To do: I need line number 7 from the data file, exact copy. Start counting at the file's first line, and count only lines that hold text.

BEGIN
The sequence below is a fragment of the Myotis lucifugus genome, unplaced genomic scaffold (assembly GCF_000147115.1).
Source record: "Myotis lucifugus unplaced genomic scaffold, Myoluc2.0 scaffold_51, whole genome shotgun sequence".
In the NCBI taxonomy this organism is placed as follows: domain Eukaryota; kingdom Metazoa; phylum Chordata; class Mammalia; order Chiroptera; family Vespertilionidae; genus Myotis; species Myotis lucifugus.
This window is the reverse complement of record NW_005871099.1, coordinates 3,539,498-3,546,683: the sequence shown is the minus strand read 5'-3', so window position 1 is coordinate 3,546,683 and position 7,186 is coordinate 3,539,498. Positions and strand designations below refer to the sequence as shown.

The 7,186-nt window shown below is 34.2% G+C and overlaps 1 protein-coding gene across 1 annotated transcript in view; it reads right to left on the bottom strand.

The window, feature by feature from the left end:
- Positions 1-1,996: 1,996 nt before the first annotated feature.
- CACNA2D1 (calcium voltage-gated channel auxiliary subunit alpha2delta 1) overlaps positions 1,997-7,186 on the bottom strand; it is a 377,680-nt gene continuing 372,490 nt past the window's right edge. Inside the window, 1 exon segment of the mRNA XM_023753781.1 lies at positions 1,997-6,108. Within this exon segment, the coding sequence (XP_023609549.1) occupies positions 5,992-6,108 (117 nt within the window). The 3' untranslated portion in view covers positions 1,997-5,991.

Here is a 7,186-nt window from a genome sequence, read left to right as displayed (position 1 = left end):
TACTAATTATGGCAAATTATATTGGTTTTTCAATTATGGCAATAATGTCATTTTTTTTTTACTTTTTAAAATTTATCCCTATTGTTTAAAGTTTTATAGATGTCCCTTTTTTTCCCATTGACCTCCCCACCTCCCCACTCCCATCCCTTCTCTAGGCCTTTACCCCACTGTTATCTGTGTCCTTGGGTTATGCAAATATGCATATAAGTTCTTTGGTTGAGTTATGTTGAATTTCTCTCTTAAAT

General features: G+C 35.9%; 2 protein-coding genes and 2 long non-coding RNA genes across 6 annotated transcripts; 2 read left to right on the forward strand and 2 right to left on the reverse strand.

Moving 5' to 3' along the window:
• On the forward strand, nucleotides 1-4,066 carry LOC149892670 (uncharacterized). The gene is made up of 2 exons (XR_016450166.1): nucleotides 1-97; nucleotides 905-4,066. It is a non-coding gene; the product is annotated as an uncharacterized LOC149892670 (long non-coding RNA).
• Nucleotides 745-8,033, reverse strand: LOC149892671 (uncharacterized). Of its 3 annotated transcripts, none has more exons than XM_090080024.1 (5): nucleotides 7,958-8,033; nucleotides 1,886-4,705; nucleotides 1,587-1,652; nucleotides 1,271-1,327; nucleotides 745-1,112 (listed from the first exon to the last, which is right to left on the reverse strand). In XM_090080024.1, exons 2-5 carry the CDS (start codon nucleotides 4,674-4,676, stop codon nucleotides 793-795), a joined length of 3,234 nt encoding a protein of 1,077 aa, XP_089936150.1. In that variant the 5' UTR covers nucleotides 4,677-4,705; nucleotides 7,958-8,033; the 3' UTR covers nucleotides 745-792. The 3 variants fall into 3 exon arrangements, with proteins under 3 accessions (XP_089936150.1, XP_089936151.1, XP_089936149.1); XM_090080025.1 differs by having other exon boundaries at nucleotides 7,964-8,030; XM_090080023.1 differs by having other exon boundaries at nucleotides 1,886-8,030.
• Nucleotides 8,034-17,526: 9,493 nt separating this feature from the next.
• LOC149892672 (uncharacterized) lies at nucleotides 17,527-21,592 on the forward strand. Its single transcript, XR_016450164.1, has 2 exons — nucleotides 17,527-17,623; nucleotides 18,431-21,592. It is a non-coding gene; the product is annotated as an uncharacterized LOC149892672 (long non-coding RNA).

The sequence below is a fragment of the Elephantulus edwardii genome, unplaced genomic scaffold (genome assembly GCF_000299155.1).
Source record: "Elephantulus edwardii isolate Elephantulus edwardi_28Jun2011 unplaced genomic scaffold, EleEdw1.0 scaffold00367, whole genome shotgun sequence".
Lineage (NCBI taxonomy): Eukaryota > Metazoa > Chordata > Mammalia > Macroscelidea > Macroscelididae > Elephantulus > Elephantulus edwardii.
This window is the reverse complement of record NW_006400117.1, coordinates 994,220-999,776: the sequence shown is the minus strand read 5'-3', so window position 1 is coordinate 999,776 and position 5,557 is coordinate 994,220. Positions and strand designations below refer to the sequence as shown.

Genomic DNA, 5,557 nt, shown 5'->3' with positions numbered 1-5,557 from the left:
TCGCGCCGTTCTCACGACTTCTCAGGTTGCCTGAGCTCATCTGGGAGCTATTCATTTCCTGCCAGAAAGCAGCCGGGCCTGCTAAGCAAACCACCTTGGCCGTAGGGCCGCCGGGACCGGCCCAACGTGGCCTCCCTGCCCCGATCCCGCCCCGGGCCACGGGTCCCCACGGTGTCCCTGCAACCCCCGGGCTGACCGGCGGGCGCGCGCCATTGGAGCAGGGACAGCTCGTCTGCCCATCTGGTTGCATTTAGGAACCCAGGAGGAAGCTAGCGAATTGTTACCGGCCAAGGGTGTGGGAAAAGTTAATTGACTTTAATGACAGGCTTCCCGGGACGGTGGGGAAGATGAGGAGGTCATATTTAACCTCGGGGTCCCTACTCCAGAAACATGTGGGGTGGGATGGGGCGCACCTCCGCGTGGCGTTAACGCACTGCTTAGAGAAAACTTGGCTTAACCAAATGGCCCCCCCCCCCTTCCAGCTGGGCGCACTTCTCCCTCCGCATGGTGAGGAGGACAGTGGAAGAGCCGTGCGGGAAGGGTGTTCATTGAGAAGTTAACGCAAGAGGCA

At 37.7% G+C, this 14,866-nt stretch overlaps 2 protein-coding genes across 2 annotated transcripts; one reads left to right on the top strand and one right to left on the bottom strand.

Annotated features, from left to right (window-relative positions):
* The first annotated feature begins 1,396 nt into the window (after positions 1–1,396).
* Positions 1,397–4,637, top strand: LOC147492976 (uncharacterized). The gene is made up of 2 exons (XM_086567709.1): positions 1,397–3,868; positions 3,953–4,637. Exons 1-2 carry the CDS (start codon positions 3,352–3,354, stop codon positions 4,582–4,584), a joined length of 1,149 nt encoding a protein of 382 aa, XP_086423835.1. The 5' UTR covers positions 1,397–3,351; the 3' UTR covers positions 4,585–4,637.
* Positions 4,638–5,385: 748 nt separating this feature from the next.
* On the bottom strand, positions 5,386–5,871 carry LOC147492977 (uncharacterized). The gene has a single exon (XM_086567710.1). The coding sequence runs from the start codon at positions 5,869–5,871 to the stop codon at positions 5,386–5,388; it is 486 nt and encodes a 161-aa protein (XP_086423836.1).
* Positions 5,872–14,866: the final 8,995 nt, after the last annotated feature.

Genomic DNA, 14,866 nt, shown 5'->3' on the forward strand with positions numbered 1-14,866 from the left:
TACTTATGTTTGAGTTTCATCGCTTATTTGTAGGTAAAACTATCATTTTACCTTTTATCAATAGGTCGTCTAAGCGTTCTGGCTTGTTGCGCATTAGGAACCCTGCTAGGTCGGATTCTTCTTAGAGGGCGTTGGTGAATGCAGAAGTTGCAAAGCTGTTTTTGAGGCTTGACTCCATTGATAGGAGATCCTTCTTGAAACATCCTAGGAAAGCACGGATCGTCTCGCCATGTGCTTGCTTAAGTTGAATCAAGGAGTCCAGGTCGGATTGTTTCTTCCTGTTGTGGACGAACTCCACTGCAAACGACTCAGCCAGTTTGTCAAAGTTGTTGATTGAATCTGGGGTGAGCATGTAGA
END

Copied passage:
- Positions 1-1,996: 1,996 nt before the first annotated feature.